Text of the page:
Bar end shifter

Discussion in 'Recumbent bicycles' started by [email protected], Sep 19, 2006.

  1. Back in the early 80s I bought a Fuji hybrid. I think hybrids were a
    new concept at the time. It had sun tour shifters that worked really
    well. They were just little levers that you move back and forth under
    tension (so they don't move when you let go). You were responsible for
    getting it "shifted" the right amount. They worked great! I've gone
    through 4 or 5 mountain bikes since then and they all have indexed
    click type shifters. My last 2 have been top of the line LX or higher.
    The bottom line is that none of them ever worked correctly, ever.
    There's always at least 1 or 2 gears that decide to switch back and
    forth. That's really annoying when you are trying to climb a technical
    trail and all of a sudden your chain starts clunking.

    Anyway I just ordered a Bacchetta Giro and I noticed that it has grip
    shifters, which seems to be even worse than the rapid fire shifters.
    I've heard people mention bar end shifters. Do these do what I'm
    hoping? Are they retro shifters that allow the cyclist to shift the
    chain where you want it? Like on my old Fuji hybrid?
     
    Tags:


  2. Ian Smith

    Ian Smith Guest

    On 19 Sep 2006, [email protected] <[email protected]> wrote:

    > Anyway I just ordered a Bacchetta Giro and I noticed that it has grip
    > shifters, which seems to be even worse than the rapid fire shifters.
    > I've heard people mention bar end shifters. Do these do what I'm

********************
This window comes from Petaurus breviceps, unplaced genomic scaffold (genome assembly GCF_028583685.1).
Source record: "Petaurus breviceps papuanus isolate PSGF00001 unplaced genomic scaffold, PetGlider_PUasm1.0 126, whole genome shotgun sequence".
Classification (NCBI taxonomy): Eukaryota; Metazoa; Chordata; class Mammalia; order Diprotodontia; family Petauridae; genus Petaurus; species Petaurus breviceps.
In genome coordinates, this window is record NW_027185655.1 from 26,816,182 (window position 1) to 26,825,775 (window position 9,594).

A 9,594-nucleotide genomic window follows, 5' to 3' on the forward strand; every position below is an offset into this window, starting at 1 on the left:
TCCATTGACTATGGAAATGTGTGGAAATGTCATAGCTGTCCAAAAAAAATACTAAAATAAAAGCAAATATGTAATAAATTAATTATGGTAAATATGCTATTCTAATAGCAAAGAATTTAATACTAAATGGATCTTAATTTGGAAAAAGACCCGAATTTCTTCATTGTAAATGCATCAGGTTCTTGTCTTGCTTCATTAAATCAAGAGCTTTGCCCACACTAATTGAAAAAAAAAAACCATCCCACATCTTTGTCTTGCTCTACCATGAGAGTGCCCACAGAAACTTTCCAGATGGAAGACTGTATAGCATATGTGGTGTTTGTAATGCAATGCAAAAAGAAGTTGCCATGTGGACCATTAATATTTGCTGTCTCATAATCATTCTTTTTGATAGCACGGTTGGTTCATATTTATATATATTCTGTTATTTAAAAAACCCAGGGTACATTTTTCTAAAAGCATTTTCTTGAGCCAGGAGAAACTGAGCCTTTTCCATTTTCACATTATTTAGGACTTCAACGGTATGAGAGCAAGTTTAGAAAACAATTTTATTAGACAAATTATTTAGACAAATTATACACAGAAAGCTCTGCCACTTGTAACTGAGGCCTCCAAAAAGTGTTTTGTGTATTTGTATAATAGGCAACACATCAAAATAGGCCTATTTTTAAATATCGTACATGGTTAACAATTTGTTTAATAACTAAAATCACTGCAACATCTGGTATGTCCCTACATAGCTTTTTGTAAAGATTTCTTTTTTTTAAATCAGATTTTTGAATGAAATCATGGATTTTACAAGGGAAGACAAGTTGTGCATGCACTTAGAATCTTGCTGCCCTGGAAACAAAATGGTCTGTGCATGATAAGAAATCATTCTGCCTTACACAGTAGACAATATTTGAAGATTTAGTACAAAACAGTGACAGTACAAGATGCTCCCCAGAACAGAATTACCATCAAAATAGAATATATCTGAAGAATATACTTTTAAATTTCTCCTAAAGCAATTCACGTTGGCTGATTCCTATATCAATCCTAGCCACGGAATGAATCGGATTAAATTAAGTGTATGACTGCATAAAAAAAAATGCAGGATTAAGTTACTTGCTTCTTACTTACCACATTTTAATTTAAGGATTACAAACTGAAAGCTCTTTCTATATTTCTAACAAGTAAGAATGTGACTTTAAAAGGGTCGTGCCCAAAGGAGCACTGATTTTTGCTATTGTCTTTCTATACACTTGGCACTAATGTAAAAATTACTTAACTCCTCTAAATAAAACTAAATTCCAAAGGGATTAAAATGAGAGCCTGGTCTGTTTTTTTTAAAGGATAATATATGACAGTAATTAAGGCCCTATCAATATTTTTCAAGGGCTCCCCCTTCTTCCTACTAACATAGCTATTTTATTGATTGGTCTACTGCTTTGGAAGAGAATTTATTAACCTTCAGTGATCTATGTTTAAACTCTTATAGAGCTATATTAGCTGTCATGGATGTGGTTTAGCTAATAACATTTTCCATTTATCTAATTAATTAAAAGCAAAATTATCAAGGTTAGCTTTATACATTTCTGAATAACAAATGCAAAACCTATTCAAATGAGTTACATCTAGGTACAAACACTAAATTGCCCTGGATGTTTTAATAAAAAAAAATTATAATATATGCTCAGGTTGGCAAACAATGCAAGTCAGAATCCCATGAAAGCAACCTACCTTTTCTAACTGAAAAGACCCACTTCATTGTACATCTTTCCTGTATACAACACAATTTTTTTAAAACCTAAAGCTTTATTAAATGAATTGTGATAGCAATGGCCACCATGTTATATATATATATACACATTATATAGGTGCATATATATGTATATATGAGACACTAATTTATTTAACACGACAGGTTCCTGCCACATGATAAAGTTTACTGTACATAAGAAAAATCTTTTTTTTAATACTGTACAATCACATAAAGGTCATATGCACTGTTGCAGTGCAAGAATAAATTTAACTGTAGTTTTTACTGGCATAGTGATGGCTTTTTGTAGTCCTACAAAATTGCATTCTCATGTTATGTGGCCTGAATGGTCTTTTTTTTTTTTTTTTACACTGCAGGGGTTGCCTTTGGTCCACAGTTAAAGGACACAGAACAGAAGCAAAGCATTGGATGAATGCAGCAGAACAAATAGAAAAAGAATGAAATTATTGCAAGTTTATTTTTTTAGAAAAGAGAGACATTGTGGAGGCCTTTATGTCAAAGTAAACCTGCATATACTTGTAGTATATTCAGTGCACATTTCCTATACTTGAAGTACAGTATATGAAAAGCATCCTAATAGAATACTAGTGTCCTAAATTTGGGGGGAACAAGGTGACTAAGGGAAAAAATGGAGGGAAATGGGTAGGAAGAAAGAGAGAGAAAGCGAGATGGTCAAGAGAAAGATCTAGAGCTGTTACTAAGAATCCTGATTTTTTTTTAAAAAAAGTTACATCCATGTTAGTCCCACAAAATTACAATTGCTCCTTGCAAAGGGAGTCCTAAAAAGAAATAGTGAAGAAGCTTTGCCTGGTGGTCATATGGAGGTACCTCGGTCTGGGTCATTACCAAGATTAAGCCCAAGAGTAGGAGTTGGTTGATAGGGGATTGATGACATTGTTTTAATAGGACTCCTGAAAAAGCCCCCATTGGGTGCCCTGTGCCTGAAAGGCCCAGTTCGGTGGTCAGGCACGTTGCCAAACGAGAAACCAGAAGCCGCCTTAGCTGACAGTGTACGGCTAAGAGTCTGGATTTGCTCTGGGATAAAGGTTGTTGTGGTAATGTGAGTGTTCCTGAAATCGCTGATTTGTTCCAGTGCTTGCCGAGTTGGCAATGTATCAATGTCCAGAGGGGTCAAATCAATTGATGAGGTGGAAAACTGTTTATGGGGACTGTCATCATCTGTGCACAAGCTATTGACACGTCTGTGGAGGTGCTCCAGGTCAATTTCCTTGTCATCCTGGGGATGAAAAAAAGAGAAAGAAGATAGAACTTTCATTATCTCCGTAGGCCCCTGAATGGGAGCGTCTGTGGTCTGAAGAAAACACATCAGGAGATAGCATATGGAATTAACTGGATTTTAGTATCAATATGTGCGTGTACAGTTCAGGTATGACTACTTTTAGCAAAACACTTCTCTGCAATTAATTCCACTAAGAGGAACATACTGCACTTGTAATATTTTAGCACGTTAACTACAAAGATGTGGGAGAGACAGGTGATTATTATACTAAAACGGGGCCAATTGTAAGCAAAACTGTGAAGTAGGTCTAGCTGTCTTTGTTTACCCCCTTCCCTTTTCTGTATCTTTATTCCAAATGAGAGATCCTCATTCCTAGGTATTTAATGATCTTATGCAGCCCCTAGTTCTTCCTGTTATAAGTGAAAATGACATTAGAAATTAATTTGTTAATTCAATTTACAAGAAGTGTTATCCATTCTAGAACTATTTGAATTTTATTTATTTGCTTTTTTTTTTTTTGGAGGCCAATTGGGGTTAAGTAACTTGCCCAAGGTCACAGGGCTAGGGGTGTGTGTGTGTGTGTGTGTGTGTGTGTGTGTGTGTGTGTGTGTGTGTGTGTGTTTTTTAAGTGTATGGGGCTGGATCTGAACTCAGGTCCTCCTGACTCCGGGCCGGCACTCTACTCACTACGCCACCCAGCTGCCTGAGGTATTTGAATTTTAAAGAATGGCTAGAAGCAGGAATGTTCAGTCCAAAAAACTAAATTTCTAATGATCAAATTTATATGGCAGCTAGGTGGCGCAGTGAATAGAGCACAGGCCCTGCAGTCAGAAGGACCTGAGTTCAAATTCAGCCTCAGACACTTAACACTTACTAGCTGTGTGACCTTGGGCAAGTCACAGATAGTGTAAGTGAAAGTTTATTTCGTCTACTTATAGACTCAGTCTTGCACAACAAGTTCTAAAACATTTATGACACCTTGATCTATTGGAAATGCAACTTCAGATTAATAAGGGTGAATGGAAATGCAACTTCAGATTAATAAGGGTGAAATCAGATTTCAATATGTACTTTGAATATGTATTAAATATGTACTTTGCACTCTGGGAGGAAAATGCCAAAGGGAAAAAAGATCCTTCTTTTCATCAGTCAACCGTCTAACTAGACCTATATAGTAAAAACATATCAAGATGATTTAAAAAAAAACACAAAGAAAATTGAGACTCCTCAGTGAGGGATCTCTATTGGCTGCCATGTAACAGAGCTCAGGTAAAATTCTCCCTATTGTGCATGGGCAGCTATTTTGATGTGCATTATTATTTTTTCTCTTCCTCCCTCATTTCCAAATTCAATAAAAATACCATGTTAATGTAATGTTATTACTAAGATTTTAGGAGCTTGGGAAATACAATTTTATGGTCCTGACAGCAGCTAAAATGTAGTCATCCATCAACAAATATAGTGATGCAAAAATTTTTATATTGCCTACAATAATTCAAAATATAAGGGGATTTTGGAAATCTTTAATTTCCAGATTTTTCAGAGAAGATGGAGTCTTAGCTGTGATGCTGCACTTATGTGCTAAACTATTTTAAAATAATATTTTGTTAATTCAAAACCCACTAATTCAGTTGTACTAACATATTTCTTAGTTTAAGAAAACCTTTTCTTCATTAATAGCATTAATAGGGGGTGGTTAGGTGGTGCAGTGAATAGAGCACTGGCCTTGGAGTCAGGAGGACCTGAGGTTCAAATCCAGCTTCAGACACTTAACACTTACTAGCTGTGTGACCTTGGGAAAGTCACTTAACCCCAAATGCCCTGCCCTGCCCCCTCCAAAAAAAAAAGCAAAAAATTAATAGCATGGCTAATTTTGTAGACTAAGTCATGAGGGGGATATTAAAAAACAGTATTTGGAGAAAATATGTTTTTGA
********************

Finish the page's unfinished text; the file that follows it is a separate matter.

> hoping? Are they retro shifters that allow the cyclist to shift the
    > chain where you want it? Like on my old Fuji hybrid?


    Pretty much.

    Effectively, they are friction shifters (as mounted on the down-tube
    on a traditional diamond frame) but mounted onto a plug that goes in
    the end of a drop handlebar. Most modern ones have an indexing
    cassette built in, so the lever indexes, but every one I've found can
    switch the cassette out and just work by friction.

    My Trice uses bar-end shifters in the handlebars. They work well, but
    I use the shifter in index mode (even though my road bikes are all
    down-tube shifters, and I keep all them in friction mode).

    Howver, bar-end shifters are becoming rare and costly - in Shimano,
    for example, I think only dura-ace has bar-end shifters now.

    regards, Ian SMith
    --
    |\ /| no .sig
    |o o|
    |/ \|
     
  3. Ian Smith wrote:

    > Effectively, they are friction shifters (as mounted on the down-tube


    Friction shifters. That's the term I was looking for. Seems like a
    better design to me. Too bad it's still going out of style. I was
    hoping maybe they were making a comeback.
     
  4. In alt.rec.bicycles.recumbent on 19 Sep 2006 11:02:21 -0700
    [email protected] <[email protected]> wrote:
    >
    > Anyway I just ordered a Bacchetta Giro and I noticed that it has grip
    > shifters, which seems to be even worse than the rapid fire shifters.
    > I've heard people mention bar end shifters. Do these do what I'm
    > hoping? Are they retro shifters that allow the cyclist to shift the
    > chain where you want it? Like on my old Fuji hybrid?


    The twists on my Giro work mostly OK, but it's a fair old heave to get
    on the big ring and takes a deal of work to get the rear shifting
    properly on all cogs.

    I've bought bar end shifters - you need to buy the shifters and a
    Shimano rear derailleur as the SRAM has a different index pattern to
    the Shimano bar ends.

    If you only want friction then you just need the shifters and the new
    cables and you can keep the rear derailleur.

    I haven't put them on the bike yet, waiting for a free weekend!